I'm sure "shocked" was the term that came to the minds of many readers of my work when I decided to travel another literary path from my usual style of romance novels with professional wrestling themes.
I decided I needed a change, and created a book with a new topic to which many readers identified, and perhaps find new audiences in the process . What author doesn't want to attract new readers?
My third work in progress, Fifty, is indeed a departure from my usual genre. Though Fifty is another book based on a subject I know well (my own 50th birthday is slightly over nine months away), it appears I may have hit on a strong formula judging from early reviews on Authonomy.
While my first book, The Cruiserweight, and my second work in progress Kerrigan's Legacy were written on topics from my areas of knowledge, Fifty's theme is "Written as fiction, based on real experiences."
How many of us know/knew a Karen Montgomery or Randi Gage during our lifetimes? How many identify with stories such as those outlined in Fifty? It's no secret countless authors write books which are true stories (think biographies or autobiographies) and fiction novels evolving from life experiences or topics which they had knowledge or practical experience on a regular basis (e.g. some of New York Times bestselling author Lisa Scottoline's novels take place in a law firm, reflecting from her own previous vocation as an attorney).
As for some of the recent works I've read, I can include Lorraine Holloway-White's A Sceptical Medium - among her other books - which speak from her expertise as a medium, Stacey Danson telling her story of child abuse in Empty Chairs, George Fripley's years of experience working in and with bureaucracy outlined in You Can't Polish a Turd, and Kristal McKerrington's young adult A Different Life wrestling romance series (which the character of Layla overcame dyslexia, an affliction McKerrington also faced) are just a few examples of "art imitates life" - or in this case, books imitating life.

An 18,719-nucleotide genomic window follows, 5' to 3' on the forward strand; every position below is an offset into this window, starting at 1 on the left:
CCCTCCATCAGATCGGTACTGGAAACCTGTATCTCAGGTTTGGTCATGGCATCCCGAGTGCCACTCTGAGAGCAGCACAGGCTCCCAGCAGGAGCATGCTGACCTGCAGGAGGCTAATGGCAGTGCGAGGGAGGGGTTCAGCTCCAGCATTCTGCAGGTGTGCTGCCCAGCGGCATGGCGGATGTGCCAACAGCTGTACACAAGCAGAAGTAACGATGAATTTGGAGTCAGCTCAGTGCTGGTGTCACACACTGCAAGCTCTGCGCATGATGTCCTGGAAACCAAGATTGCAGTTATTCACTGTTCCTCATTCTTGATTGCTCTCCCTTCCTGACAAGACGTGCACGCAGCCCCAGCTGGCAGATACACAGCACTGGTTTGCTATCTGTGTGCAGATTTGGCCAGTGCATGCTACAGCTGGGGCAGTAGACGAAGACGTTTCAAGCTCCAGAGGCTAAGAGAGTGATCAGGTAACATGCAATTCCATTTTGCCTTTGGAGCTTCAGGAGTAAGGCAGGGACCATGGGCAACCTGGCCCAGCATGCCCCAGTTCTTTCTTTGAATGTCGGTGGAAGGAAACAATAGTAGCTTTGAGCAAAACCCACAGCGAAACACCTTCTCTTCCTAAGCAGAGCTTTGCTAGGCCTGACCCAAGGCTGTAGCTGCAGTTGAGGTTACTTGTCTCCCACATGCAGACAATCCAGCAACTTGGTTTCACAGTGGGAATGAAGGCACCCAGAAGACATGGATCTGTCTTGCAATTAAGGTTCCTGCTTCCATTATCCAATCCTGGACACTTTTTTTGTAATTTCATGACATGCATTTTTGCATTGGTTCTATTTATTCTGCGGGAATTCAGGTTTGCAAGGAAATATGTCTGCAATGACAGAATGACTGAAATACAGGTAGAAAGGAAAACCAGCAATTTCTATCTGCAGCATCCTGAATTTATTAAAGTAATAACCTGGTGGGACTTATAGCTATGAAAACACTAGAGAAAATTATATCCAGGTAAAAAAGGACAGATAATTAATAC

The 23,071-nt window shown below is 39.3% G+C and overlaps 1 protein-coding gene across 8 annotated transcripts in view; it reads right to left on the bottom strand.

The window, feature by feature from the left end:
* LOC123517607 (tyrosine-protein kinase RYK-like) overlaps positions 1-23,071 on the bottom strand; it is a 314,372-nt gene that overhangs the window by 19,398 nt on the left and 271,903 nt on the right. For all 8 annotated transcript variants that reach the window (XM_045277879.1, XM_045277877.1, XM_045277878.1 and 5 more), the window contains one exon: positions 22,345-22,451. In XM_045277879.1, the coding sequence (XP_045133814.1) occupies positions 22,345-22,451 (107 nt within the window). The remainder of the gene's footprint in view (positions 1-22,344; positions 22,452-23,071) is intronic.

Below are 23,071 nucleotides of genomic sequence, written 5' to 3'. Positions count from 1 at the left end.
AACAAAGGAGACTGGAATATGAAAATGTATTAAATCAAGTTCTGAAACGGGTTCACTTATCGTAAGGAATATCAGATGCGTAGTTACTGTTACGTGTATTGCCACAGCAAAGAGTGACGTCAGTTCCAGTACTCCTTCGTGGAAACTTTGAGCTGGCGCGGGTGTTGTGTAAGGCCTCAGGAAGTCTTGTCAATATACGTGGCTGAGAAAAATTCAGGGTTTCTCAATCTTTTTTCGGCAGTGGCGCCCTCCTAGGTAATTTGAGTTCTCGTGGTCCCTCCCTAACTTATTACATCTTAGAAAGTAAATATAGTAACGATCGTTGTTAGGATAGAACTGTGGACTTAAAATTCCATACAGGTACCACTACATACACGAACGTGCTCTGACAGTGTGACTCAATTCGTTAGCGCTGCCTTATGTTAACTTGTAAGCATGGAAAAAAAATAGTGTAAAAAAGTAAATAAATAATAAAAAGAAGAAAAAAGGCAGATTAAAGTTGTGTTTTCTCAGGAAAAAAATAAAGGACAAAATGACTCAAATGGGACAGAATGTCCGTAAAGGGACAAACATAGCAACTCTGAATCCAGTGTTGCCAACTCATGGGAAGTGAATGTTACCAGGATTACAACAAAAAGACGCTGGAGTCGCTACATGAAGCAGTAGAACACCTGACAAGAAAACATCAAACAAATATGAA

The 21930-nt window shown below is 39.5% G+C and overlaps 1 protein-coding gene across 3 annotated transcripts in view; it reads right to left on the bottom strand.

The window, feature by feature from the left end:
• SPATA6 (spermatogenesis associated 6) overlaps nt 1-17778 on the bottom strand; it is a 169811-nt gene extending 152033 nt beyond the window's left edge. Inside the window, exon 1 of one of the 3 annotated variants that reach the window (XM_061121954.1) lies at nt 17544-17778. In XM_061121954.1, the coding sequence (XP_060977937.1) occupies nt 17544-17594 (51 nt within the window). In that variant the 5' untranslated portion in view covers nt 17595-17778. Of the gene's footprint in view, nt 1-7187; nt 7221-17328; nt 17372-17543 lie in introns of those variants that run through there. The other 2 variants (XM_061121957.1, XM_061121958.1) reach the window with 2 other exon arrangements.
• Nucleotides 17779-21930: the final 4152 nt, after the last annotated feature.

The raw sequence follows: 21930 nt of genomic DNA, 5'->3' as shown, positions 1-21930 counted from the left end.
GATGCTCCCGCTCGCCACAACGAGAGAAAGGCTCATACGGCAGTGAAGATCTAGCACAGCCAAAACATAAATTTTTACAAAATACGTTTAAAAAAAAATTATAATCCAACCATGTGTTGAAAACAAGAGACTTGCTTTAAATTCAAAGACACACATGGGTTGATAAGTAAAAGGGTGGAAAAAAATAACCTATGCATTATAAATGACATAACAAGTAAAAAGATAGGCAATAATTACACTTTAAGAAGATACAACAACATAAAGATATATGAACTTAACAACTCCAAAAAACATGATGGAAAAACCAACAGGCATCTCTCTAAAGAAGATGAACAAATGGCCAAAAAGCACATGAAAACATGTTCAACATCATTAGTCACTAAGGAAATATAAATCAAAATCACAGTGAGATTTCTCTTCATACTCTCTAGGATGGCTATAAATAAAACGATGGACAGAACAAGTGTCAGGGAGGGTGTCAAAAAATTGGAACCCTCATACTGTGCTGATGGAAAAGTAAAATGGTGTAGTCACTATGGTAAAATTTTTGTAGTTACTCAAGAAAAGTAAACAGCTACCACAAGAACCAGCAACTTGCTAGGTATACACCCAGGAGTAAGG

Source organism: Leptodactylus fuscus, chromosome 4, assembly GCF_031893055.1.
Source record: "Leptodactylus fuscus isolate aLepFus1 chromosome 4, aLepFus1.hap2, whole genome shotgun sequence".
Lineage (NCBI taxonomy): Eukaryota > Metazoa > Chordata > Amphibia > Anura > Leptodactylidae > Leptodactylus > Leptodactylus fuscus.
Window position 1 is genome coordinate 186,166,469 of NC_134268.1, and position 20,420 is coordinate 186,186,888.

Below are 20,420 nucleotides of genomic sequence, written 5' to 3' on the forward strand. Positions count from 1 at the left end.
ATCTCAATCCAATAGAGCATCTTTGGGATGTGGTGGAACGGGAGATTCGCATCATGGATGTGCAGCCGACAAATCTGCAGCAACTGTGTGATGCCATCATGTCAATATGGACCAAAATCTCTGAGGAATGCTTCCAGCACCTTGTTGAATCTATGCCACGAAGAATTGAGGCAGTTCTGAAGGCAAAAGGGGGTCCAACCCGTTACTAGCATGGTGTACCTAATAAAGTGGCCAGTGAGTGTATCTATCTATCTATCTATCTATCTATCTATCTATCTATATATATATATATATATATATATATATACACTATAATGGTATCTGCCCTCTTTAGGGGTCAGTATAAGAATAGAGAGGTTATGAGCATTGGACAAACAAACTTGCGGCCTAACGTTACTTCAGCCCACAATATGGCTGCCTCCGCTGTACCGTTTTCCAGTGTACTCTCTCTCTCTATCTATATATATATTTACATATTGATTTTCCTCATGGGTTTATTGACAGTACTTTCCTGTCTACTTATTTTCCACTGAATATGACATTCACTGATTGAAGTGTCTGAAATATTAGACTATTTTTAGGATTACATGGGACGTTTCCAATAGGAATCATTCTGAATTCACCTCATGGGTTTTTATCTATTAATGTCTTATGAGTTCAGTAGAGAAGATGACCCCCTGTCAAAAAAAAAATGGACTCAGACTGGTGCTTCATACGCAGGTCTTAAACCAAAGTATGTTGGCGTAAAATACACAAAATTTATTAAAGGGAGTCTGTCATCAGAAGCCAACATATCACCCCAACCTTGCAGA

Whether it's stories or the characters we develop for our books, "imitation of life" factors can be successful when aimed toward the correct reading audiences, are well written, and contain a strong story line or thoroughly researched topic that will hold readers from first page to final chapter.
Most "true life" books, be they actual stories or novels based on true events, appear to sell well on the book market. Self-help books may also fall in this category, as they too either speak from experiences by those interviewed or others who are experts in their respective fields.
If you haven't gotten these types of reading on your shelves, I'd suggest trying at least one. Even if "imitation of life" stories or books aren't your normal genre, there's many quality works out there waiting to be read. Could you be that new audience for which authors aim?